Last year Congressman Paul Ryan’s House Budget Committee asserted that the arts are for wealthy Americans, not the poor, going so far as to call National Endowment for the Arts funding “a wealth transfer from poorer to wealthier citizens.”
But the findings of a study released today by SMU’s National Center for Arts Research refute that notion. From the summary:
When looking across all arts organizations and their resident communities, there is no statistically significant relationship between total physical attendance and median household income, nor is there a significant relationship between free attendance and median household income. Since no relationship was found for median income and attendance, the extremes of the income spectrum (poverty and wealth) were analyzed for their relationships to attendance. As shown in Chart 2, there is a positive correlation between attendance at local arts organizations and the percentage of households below the poverty line; as the percentage of households below the poverty line increases, an increase in attendance at local arts organization is observed. We observe a similar positive relationship between attendance and the percentage of households with incomes greater than $200,000. Thus, the evidence indicates that arts organizations serve diverse audiences, with the poor and the wealthy benefitting from the arts more or less equally.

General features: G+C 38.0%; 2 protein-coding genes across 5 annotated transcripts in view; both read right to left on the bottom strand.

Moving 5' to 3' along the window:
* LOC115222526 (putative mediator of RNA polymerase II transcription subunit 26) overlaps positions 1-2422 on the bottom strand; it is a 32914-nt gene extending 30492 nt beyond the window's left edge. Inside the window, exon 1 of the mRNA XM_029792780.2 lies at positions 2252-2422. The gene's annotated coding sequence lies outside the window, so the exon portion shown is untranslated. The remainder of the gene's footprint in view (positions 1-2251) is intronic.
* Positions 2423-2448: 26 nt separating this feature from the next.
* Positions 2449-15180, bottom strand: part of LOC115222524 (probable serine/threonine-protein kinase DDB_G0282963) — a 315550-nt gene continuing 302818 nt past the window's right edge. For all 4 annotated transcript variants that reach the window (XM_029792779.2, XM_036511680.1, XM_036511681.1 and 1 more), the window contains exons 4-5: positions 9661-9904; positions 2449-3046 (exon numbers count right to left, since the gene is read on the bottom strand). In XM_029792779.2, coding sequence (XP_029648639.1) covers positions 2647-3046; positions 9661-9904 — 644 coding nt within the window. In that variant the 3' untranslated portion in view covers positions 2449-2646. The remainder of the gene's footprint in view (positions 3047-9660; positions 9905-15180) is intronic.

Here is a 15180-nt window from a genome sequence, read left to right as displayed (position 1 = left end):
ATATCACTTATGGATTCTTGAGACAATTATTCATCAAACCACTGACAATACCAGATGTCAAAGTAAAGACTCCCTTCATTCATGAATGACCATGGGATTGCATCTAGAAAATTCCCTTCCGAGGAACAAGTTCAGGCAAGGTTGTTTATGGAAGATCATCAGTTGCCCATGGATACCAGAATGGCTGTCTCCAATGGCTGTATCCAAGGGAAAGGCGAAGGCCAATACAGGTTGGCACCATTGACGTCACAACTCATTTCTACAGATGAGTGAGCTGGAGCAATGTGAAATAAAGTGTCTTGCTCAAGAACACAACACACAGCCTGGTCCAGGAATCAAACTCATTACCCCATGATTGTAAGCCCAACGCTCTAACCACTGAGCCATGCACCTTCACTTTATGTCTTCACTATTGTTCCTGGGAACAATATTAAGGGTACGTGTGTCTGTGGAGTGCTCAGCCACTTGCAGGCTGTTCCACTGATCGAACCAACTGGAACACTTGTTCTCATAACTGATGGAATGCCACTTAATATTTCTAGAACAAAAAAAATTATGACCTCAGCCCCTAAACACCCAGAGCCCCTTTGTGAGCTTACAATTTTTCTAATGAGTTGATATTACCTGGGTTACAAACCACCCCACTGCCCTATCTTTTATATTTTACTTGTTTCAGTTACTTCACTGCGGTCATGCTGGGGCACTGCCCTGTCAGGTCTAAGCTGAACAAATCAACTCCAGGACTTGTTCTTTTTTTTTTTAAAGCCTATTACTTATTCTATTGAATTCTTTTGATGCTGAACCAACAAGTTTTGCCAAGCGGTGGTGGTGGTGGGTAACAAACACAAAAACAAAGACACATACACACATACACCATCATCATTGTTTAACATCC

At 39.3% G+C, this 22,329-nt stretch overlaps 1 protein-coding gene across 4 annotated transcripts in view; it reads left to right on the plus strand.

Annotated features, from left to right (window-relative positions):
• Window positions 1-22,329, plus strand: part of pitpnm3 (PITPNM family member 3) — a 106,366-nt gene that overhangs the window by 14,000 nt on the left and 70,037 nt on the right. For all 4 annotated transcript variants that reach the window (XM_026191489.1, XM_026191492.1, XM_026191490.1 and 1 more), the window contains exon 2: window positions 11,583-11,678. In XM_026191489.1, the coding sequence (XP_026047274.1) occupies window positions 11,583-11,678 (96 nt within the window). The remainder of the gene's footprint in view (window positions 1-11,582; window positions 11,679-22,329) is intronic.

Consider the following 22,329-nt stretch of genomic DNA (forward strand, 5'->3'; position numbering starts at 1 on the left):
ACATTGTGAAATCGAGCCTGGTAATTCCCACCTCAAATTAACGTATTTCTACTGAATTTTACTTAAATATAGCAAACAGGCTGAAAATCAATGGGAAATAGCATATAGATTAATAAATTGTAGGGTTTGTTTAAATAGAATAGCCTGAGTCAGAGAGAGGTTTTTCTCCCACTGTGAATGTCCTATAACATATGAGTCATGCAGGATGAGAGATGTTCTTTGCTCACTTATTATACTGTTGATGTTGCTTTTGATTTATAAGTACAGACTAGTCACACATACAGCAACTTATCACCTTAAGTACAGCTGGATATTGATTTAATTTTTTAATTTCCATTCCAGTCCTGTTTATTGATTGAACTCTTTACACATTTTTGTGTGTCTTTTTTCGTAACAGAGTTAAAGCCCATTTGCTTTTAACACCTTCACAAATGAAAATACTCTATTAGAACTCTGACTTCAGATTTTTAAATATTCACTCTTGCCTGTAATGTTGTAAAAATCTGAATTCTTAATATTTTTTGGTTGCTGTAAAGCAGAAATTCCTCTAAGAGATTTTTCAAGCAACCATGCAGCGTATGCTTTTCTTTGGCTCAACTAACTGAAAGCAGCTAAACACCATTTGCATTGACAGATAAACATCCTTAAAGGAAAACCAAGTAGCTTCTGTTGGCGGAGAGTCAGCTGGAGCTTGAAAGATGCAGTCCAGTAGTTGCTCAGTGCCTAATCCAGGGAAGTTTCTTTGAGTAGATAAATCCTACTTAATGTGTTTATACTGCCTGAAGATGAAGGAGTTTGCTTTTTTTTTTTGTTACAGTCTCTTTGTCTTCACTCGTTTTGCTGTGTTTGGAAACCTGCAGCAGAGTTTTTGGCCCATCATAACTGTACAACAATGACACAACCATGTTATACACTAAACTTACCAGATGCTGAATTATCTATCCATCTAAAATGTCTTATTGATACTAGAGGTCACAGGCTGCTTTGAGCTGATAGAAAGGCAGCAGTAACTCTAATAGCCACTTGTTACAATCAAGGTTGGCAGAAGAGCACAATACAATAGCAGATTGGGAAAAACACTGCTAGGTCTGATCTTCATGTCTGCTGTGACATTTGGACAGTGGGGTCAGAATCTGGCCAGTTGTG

Somebody tell Jim Schutze.